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Rebekah Brooks was a “nightmare” newspaper editor who would unleash foul-mouthed volleys at her executives, the Sun’s news chief told a court today.
Chris Pharo, Assistant Editor (News), told the Old Bailey that the Sun was a harsh workplace where complaints were not tolerated.
If he had suggested ending the payments system that led to £9,000 being paid to a police officer he “would have been fired,” he told the court.
Painting an ugly picture of working for Mrs Brooks, Mr Pharo said: “She could occasionally be fine but more often than not she was nothing more than a nightmare.”
Entering the witness box for the first time, he recalled: “You would frequently receive anything up to 20 abusive emails starting at about 7.30am, when she had the papers delivered to her home.
He went on: "Occasionally you had an explosion in conference and she could sulk for days over a missed story."
Mr Pharo, 46, remembered the day when he frankly admitted to conference in the paper’s Wapping HQ that his news list (a list of proposed stories for the next day’s paper) was "terrible.”
"She got all of the pieces of paper, screwed them into a ball and threw them at my face,” he told the jury, adding that Mrs Brooks shouted: “If you can't put together a fucking news list in the next hour you can fuck off.”
She then stormed out of the glass-walled conference room, Mr Pharo said.
"She slammed the door so hard she broke the door handle."
He said that Mrs Brooks then emailed Sun staff asking: "Have any of you got a story because my idiot news editor can't find any."
In answer to questions from his lawyer Nigel Rumfitt QC, Mr Pharo said Mrs Brooks had been furious when the News Of The World had a front-page story about the Home Secretary David Blunkett.
He claimed the News of the World had obtained the scoop by hacking her phone. Yet that did not stop her ire.
According to Mr Pharo, Mrs Brooks told him and his fellow news editors: "If you fucking cunts aren't capable of matching them [News of the World executives] I'll sack the lot of you and replace you with them."
He said that he had asked Mrs Brooks whether the Sun could buy the MPs’ expenses scandal data for £60,000, Mrs Brooks replied: “Darling, I’ve just spent quarter of a million on Jordan’s autobiography.”
Mr Pharo, who began his working life on a local paper in Berkshire, suggested that he had experienced the harsh end of the Sun earlier in his career when he had turned down the chance to become New York correspondent, after his partner Kirsty became pregnant.
He had received an irate phone call from Neil Wallis, the Sun’s deputy editor, who had recommended him for the role.
"He [Wallis] was incandescent with rage,” Mr Pharo told the court.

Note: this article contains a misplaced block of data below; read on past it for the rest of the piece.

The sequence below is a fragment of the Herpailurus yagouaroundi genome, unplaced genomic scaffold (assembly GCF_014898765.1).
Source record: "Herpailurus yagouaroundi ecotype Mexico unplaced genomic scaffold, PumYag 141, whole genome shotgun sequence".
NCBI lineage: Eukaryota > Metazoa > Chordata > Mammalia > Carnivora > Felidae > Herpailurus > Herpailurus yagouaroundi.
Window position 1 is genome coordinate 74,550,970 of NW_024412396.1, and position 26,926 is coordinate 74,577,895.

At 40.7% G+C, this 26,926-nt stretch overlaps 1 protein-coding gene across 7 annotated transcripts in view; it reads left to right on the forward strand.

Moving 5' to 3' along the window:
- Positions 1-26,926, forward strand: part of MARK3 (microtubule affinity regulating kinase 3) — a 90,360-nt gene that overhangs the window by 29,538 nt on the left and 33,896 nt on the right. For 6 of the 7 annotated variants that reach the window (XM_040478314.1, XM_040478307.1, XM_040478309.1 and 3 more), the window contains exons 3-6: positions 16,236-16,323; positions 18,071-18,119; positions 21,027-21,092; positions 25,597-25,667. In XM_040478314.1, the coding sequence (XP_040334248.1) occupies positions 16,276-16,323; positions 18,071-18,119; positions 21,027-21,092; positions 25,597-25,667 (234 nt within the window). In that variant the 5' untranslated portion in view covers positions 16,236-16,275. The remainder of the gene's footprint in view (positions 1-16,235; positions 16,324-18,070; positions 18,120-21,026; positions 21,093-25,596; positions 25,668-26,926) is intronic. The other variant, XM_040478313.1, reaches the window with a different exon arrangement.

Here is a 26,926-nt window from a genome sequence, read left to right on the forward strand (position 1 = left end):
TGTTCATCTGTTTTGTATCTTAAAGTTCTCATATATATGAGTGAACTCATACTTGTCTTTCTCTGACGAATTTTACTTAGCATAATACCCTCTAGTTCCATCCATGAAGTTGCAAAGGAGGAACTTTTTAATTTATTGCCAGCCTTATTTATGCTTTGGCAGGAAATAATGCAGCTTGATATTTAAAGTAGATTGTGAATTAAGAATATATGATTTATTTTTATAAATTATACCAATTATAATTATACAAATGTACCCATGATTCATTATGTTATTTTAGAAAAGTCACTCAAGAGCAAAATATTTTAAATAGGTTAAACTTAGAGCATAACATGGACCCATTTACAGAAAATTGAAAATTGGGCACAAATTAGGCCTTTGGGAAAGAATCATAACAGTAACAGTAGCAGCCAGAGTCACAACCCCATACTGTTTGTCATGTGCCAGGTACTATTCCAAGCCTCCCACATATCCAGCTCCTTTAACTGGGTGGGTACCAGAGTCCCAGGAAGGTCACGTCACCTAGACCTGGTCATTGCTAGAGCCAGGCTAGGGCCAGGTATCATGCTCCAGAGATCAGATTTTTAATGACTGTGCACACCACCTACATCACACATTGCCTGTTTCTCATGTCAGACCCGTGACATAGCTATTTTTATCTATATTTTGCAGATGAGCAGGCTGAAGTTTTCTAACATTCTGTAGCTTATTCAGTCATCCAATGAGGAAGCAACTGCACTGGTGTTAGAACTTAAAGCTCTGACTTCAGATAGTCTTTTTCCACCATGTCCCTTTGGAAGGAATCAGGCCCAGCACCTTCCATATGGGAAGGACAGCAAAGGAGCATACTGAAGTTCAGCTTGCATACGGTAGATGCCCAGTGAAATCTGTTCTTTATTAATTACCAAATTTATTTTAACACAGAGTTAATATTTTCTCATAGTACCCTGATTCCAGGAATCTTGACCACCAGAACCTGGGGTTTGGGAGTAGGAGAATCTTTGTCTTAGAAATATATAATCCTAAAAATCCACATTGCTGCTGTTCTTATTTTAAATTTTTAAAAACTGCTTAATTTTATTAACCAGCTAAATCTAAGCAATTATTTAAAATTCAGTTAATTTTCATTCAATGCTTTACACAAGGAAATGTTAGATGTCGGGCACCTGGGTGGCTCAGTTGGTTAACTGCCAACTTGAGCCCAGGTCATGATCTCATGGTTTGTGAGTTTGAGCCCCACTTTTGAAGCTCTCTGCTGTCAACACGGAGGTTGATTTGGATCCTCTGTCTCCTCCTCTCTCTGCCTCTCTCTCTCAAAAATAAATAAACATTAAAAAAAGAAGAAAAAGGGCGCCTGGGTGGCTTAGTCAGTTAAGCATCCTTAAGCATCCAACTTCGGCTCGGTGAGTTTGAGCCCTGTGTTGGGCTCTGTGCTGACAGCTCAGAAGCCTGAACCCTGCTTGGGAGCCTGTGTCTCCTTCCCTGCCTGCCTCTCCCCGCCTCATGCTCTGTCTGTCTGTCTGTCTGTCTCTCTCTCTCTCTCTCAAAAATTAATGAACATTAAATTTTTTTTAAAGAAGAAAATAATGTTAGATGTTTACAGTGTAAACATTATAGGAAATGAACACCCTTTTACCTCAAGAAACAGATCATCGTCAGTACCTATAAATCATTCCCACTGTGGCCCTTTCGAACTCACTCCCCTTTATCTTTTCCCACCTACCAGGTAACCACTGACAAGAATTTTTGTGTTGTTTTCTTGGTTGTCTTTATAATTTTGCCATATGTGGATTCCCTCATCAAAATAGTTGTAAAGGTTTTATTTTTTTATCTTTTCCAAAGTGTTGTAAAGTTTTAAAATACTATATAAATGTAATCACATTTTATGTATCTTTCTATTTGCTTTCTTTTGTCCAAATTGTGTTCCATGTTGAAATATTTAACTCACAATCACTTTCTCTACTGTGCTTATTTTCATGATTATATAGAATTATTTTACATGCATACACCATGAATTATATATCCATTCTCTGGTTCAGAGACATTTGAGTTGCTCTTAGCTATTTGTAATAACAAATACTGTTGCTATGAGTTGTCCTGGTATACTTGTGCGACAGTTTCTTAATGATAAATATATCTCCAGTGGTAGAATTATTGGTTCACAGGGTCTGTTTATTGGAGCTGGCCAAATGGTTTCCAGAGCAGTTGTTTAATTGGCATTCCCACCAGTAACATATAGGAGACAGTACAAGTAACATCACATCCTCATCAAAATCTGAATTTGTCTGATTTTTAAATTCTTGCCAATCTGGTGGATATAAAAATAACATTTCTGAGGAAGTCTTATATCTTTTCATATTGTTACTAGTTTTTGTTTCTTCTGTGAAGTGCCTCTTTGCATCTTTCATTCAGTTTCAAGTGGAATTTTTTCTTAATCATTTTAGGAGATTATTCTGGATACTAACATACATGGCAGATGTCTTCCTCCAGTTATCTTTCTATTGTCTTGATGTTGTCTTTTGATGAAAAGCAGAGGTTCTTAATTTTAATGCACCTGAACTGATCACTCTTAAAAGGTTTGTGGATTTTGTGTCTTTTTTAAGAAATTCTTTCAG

"He said I was a fucking idiot, that I had fucked my life up. It was a job for a single man. He was furious because he had put my name forward for the job and basically I had embarrassed him.”
According to Mr Pharo, the matter did not end there, but in the photo casebook feature bearing the name of the Sun’s agony aunt.
Mr Pharo told the court court: "A few days after the conversation I heard Kirsty scream from the kitchen and the subject that week of ‘Dear Deirdre's Casebook’ was a young executive had ruined his life by turning down a job in New York because his conniving girlfriend had got herself deliberately pregnant."
"I later discovered Neil had torn out the one planned and got an emergency one shot in order to humiliate me over the whole decision."
Another time, Mr Pharo said, he had been offered the night editor's role, working between 5pm and 3pm, but when he asked the managing editor Graham Dudman for time to think it over, “He told me I had 45 minutes."
Addressing the payments system, Mr Pharo, 46, said it was “ripe for abuse”: there was suspicion in the office that reporters were pocketing the money meant for sources.
But he said the cash system had been a feature of the Sun for years and if he had suggested replacing it to Mrs Brooks, “I think she would have fired me.”
Mr Pharo, 46, believed reporters routinely exaggerated their sources.
“Police contacts” could embrace anyone who had information about a “police-related” stories – including pub landlords and news agencies.
Journalists also reacted very badly if they had requests for payments trimmed – one, he said, had thrown a chair across the room at him.
But it was not Mr Pharo’s job to “police the newsroom.”
He himself could not authorise the payment of “a single penny piece.”
Instead, his job was to “value” stories and then pass them up the managerial line for approval.
The editor was “ultimately responsible” for payments.
Mr Pharo and Mr Pyatt deny aiding and abetting misconduct in a public office.
Their trial continues tomorrow, when Mr Pharo will be cross-examined by Julian Christopher QC, for the Crown.
See openDemocracyUK's full series on the Sun trials here.